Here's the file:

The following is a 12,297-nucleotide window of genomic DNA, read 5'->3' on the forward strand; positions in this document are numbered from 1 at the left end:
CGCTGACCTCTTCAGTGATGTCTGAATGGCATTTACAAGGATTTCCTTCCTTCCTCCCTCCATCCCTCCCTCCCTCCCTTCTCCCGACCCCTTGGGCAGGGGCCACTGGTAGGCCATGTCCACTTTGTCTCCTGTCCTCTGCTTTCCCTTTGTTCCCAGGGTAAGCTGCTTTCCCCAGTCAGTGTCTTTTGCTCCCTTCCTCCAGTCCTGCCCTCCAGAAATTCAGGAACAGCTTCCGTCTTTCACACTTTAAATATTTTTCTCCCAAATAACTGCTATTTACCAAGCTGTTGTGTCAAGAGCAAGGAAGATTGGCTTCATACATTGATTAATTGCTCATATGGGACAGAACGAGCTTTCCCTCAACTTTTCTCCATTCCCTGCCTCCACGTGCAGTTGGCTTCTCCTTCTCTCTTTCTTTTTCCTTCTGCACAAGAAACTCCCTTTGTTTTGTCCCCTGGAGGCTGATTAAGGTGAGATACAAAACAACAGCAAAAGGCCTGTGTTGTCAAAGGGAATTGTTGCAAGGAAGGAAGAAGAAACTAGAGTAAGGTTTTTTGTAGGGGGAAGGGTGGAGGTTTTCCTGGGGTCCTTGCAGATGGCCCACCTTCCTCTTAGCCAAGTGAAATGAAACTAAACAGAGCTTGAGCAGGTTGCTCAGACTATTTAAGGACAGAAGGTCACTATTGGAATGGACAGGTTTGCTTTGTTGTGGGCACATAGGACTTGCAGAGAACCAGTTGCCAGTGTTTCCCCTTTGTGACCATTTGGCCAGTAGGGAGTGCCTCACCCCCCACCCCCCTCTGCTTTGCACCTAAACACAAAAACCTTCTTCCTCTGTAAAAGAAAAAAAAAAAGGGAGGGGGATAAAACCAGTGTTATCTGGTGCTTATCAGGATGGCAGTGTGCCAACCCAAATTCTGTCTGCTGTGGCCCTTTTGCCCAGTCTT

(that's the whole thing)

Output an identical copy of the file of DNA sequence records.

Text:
The following is a 12,297-nucleotide window of genomic DNA, read 5'->3' on the forward strand; positions in this document are numbered from 1 at the left end:
CGCTGACCTCTTCAGTGATGTCTGAATGGCATTTACAAGGATTTCCTTCCTTCCTCCCTCCATCCCTCCCTCCCTCCCTTCTCCCGACCCCTTGGGCAGGGGCCACTGGTAGGCCATGTCCACTTTGTCTCCTGTCCTCTGCTTTCCCTTTGTTCCCAGGGTAAGCTGCTTTCCCCAGTCAGTGTCTTTTGCTCCCTTCCTCCAGTCCTGCCCTCCAGAAATTCAGGAACAGCTTCCGTCTTTCACACTTTAAATATTTTTCTCCCAAATAACTGCTATTTACCAAGCTGTTGTGTCAAGAGCAAGGAAGATTGGCTTCATACATTGATTAATTGCTCATATGGGACAGAACGAGCTTTCCCTCAACTTTTCTCCATTCCCTGCCTCCACGTGCAGTTGGCTTCTCCTTCTCTCTTTCTTTTTCCTTCTGCACAAGAAACTCCCTTTGTTTTGTCCCCTGGAGGCTGATTAAGGTGAGATACAAAACAACAGCAAAAGGCCTGTGTTGTCAAAGGGAATTGTTGCAAGGAAGGAAGAAGAAACTAGAGTAAGGTTTTTTGTAGGGGGAAGGGTGGAGGTTTTCCTGGGGTCCTTGCAGATGGCCCACCTTCCTCTTAGCCAAGTGAAATGAAACTAAACAGAGCTTGAGCAGGTTGCTCAGACTATTTAAGGACAGAAGGTCACTATTGGAATGGACAGGTTTGCTTTGTTGTGGGCACATAGGACTTGCAGAGAACCAGTTGCCAGTGTTTCCCCTTTGTGACCATTTGGCCAGTAGGGAGTGCCTCACCCCCCACCCCCCTCTGCTTTGCACCTAAACACAAAAACCTTCTTCCTCTGTAAAAGAAAAAAAAAAAGGGAGGGGGATAAAACCAGTGTTATCTGGTGCTTATCAGGATGGCAGTGTGCCAACCCAAATTCTGTCTGCTGTGGCCCTTTTGCCCAGTCTT